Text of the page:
Local church trains congregation for an active shooter scenario

Brock Kirk/The News

Story by Destinee Marking, Staff writer

A local church is taking steps to ensure the community is equipped with the information needed to stay safe during active shooting situations.

An active shooter training was held at Hope Harbor Church in Murray during worship on Oct. 22.

Art Heinz, senior pastor, said this presentation was planned to take place before recent incidents, such as the Las Vegas shooting.

“I feel like these incidents that keep happening just confirm the need for training,” Heinz said.

Roy Dunaway, former homicide detective and current support services captain for the Murray State Police Department, gave the presentation.

Dunaway discussed how to prepare for active shooter incidents and how to react if ever caught in one.

Without obsessing over the possibility of getting caught in a situation, Dunaway said people must be aware of their surroundings.

Shooters do not have a certain look, but he said certain characteristics serve as warning signs. For example, an individual who may become violent is likely to exhibit increased alcohol use, changes in hygiene, depression, mood swings, emotional instability, paranoid behavior and empathy toward individuals committing violent acts.

During 2014 and 2015, Dunaway said there were at least 90 deaths as a result of active shooter incidents in the United States, and the annual number of incident occurrences continues to increase.

According to an FBI study on active shooter incidents in the United States between 2000 and 2013, it was found that between 2000 and 2006, an average of 6.4 incidents occurred annually, but between 2007 and 2013 the average increased to 16.4 incidents per year.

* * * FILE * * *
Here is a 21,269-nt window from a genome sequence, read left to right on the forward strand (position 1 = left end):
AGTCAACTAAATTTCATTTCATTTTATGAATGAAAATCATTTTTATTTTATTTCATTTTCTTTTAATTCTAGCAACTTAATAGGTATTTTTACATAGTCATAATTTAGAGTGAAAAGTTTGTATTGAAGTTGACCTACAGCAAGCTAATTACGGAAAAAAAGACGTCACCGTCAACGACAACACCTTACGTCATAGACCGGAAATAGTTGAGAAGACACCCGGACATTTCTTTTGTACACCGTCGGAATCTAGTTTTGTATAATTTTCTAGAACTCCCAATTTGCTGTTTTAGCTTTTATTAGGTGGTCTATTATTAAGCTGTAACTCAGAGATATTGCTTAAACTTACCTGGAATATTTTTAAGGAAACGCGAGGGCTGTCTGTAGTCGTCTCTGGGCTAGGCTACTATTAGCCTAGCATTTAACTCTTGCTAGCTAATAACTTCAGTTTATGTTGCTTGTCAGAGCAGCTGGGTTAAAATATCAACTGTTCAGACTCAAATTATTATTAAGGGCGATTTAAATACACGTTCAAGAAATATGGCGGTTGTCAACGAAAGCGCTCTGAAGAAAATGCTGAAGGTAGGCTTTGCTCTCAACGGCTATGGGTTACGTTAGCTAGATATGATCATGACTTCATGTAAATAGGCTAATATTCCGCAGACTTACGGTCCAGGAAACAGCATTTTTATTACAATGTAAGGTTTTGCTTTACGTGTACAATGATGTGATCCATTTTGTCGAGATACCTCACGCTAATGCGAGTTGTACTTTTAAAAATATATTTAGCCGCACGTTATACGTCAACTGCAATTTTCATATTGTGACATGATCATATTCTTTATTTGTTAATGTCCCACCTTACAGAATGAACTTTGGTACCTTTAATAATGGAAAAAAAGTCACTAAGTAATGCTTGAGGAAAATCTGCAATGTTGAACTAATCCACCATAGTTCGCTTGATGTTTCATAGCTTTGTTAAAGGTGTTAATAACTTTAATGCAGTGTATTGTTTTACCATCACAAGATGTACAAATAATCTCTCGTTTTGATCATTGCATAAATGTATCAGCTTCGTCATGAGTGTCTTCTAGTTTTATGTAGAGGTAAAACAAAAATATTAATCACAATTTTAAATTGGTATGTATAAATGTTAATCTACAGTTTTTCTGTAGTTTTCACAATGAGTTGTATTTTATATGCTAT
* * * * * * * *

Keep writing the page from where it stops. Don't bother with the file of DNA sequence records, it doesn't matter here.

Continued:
Being prepared and having a plan is important, but Dunaway said incidents cannot always be prevented, so he explained Run, Hide, Fight.

Run. Shots will sound like balloons popping and people should evacuate the area immediately, he said. Belongings should be left behind and individuals should help others escape on their way out.

When police arrive, Dunaway said people must keep their hands visible. No one should attempt to move wounded people, but individuals should call 911 once they reach safety.

Hide. If escaping the situation is not possible without entering the path of the shooter, Dunaway said the next best thing to do is hide. Lock and barricade doors, get low to the ground, silence cell phones and call 911.

Using the church as an example, Dunaway said once shots are heard in a confined room, everyone should drop to the floor so the only people left standing are security officers and the shooter.

Fight. The final option is to fight and he said to stay committed to bringing the shooter down. However, Dunaway said this should only be used as a last resort.

“You don’t choose to fight unless there’s no other way out,” Dunaway said.

Although this training took place in a church, Heinz said people are now able to take the information that was given to them and apply their knowledge to other aspects of daily life.

“When people know how to respond in those situations and have had some training, it saves lives,” Heinz said.

The safety measures presented by Dunaway were new to some people in the congregation like church attendee Marilyn Foley, who said the presentation was inspirational.

“It’s scary that this has to be discussed, but it is something that we actually have to stop and think about and hopefully figure out,” Foley said.

Foley said she feels more prepared after attending Dunaway’s training.

Cassie Broker, church attendee, said she has learned about Run, Hide, Fight before in the workplace, but she appreciates having it reiterated.

“I thought it was very good and it was very practical,” Broker said.

Even though the information was presented in a church setting, Broker said the information is applicable everywhere.

“It’s sad that you have to be on guard a little bit, but it’s nice to have the steps and tools to know how to stay safe,” Broker said.